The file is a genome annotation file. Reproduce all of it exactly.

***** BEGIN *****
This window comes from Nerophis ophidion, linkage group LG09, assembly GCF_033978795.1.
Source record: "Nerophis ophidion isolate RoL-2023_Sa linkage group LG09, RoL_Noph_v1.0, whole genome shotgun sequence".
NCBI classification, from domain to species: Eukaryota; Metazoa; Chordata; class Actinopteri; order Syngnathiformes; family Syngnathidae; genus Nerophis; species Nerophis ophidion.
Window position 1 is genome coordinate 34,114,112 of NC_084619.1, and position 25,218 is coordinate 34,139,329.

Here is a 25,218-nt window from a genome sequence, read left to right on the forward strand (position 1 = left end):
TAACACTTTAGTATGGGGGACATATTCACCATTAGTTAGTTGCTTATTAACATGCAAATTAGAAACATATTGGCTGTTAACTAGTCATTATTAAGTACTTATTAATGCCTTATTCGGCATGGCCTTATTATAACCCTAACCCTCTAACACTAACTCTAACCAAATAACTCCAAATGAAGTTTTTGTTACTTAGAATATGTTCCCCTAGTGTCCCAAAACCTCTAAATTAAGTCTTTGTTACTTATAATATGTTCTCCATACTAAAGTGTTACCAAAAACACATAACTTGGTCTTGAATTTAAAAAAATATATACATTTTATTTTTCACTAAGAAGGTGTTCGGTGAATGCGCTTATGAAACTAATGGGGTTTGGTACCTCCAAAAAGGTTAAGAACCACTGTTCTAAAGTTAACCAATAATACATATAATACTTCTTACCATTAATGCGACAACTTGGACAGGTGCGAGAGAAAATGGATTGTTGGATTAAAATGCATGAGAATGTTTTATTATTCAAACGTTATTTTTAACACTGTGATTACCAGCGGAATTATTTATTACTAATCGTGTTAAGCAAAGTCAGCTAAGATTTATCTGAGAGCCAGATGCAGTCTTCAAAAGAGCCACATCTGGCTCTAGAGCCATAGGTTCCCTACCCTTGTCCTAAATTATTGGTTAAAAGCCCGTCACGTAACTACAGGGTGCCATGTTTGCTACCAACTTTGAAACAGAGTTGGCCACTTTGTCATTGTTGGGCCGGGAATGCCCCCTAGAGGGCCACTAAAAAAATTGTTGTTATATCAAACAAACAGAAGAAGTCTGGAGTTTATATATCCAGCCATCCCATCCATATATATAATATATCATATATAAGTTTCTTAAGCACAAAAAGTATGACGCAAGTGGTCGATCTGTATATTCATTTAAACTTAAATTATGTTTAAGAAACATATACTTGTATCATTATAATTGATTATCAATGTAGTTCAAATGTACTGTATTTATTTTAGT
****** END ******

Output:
This window comes from Nerophis ophidion, linkage group LG09, assembly GCF_033978795.1.
Source record: "Nerophis ophidion isolate RoL-2023_Sa linkage group LG09, RoL_Noph_v1.0, whole genome shotgun sequence".
NCBI classification, from domain to species: Eukaryota; Metazoa; Chordata; class Actinopteri; order Syngnathiformes; family Syngnathidae; genus Nerophis; species Nerophis ophidion.
Window position 1 is genome coordinate 34,114,112 of NC_084619.1, and position 25,218 is coordinate 34,139,329.

Here is a 25,218-nt window from a genome sequence, read left to right on the forward strand (position 1 = left end):
TAACACTTTAGTATGGGGGACATATTCACCATTAGTTAGTTGCTTATTAACATGCAAATTAGAAACATATTGGCTGTTAACTAGTCATTATTAAGTACTTATTAATGCCTTATTCGGCATGGCCTTATTATAACCCTAACCCTCTAACACTAACTCTAACCAAATAACTCCAAATGAAGTTTTTGTTACTTAGAATATGTTCCCCTAGTGTCCCAAAACCTCTAAATTAAGTCTTTGTTACTTATAATATGTTCTCCATACTAAAGTGTTACCAAAAACACATAACTTGGTCTTGAATTTAAAAAAATATATACATTTTATTTTTCACTAAGAAGGTGTTCGGTGAATGCGCTTATGAAACTAATGGGGTTTGGTACCTCCAAAAAGGTTAAGAACCACTGTTCTAAAGTTAACCAATAATACATATAATACTTCTTACCATTAATGCGACAACTTGGACAGGTGCGAGAGAAAATGGATTGTTGGATTAAAATGCATGAGAATGTTTTATTATTCAAACGTTATTTTTAACACTGTGATTACCAGCGGAATTATTTATTACTAATCGTGTTAAGCAAAGTCAGCTAAGATTTATCTGAGAGCCAGATGCAGTCTTCAAAAGAGCCACATCTGGCTCTAGAGCCATAGGTTCCCTACCCTTGTCCTAAATTATTGGTTAAAAGCCCGTCACGTAACTACAGGGTGCCATGTTTGCTACCAACTTTGAAACAGAGTTGGCCACTTTGTCATTGTTGGGCCGGGAATGCCCCCTAGAGGGCCACTAAAAAAATTGTTGTTATATCAAACAAACAGAAGAAGTCTGGAGTTTATATATCCAGCCATCCCATCCATATATATAATATATCATATATAAGTTTCTTAAGCACAAAAAGTATGACGCAAGTGGTCGATCTGTATATTCATTTAAACTTAAATTATGTTTAAGAAACATATACTTGTATCATTATAATTGATTATCAATGTAGTTCAAATGTACTGTATTTATTTTAGT